Embracing the digital subscription journey for long-term, post-pandemic growth
Apr 28, 2021 | By PYMNTS.com
Sharath Dorbala, CEO of Vindicia, discusses how 2020 transformed the subscription commerce landscape, and how subscription-based merchants must embrace eCommerce to succeed long-term. "Subscription-based companies will need to continually transform and reinvent the value of their offerings to drive appeal across various customer segments and stay ahead of the competition," Dorbala says in this excerpt from The Connected Economy’s Power Source – CEO Edition.
2020 was a transformative year for the subscription industry. Despite a global pandemic, an economic downturn and widespread social upheaval, the stay-at-home lifestyles that defined the past year spurred enormous demand in subscription goods and services, proving new opportunities to monetize interactions.
As we move toward a post-pandemic world, we see tremendous opportunities for subscription-based merchants to fully embrace eCommerce, digital transformation, and the recurring value of subscriptions in order to position themselves for sustained growth. To succeed long term, companies will need to continue building on the lessons of 2020.
Understanding the customer journey
Subscription-based companies will need to continually transform and reinvent the value of their offerings to drive appeal across various customer segments and stay ahead of the competition. Understanding the complete customer journey is an important piece of this puzzle. Every customer interaction is an opportunity to increase engagement, build relationships and drive brand loyalty. Unnecessary friction at any point can put long-term revenue in jeopardy.
Mapping out the customer journey requires businesses to operationalize systems and business processes to measure every aspect of the organization. Businesses must be able to leverage subscription intelligence, insights to track engagement at different stages of the subscription lifecycle to understand for example, what drives a user to go from a free trial to paid subscription and increase conversion, or what factors are most likely to put a longtime customer at risk for churn. With those insights in hand, companies can refine services and touchpoints to ensure they continue to deliver meaningful value to all customers.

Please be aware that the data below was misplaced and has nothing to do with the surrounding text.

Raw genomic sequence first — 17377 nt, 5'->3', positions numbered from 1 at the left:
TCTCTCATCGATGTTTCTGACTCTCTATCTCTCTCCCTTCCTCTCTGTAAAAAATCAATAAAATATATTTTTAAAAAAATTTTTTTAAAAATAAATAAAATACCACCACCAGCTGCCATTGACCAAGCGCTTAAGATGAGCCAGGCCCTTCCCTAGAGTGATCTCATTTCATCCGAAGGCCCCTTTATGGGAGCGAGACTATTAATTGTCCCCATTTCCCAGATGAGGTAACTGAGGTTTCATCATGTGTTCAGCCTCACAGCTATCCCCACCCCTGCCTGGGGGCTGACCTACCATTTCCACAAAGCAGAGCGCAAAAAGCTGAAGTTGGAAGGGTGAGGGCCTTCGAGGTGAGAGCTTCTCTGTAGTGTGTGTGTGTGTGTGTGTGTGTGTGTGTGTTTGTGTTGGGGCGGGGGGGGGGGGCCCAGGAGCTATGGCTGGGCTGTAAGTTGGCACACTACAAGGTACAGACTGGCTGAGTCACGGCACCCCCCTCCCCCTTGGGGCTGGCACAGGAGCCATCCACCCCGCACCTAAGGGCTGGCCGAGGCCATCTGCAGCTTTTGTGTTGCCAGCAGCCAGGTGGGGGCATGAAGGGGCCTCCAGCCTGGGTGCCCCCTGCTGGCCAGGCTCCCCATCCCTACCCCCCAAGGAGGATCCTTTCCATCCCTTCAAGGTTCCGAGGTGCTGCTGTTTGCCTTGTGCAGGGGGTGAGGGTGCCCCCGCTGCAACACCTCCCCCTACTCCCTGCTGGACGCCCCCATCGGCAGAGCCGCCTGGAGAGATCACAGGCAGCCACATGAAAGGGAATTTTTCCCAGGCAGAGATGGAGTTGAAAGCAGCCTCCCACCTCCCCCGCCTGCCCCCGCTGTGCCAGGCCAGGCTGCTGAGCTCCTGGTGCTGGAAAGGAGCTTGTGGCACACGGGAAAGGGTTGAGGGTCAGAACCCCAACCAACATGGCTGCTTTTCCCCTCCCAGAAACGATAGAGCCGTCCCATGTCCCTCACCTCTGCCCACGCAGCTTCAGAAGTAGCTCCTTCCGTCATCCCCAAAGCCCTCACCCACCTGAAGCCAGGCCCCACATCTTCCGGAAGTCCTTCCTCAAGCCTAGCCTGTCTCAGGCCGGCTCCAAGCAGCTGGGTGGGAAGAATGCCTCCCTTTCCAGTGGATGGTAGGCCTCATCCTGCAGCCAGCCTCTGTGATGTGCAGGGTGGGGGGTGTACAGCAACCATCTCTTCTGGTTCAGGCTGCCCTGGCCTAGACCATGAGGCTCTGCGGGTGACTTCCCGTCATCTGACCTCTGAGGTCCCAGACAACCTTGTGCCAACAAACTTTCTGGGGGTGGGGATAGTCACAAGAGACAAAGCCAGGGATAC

Retention strategies will remain a priority
If 2020 was a time of unprecedented growth, then companies should be thinking about the best ways to keep those new customers in the fold. After all the hard work to capture more subscribers, the last thing businesses want is for those users to cancel services and jump to another provider.
Now is the time to assess existing retention strategies and analyze past interactions for opportunities for improvement. The best retention strategies take a holistic approach focused on the full customer experience, addressing both active and passive churn. The overarching goal is to create a frictionless experience across the entire subscription journey from acquisition and onboarding to renewal and even post-cancelation.
When tackling active churn, remove pain points at any stage of the subscription lifecycle that might lead to low engagement. That might include user experience issues that make it difficult for customers to navigate the subscription platform, or gaps in the onboarding process that prevent new users from getting the most value.
Strategies to address passive churn should focus on billing and payment issues that result in an unintended cancellation. For example, an account may be canceled after a failed payment transaction due to outdated payment card information. Companies must go beyond basic efforts like dunning to embrace more sophisticated, analytics-driven strategies to prevent those kinds of scenarios.
Every subscription provider strives to deliver a great experience and customer satisfaction. Often, it’s the insights, data intelligence, the flexibility of the enabling platform behind these efforts and execution that separate companies that actually achieve these goals and those that become industry also-rans.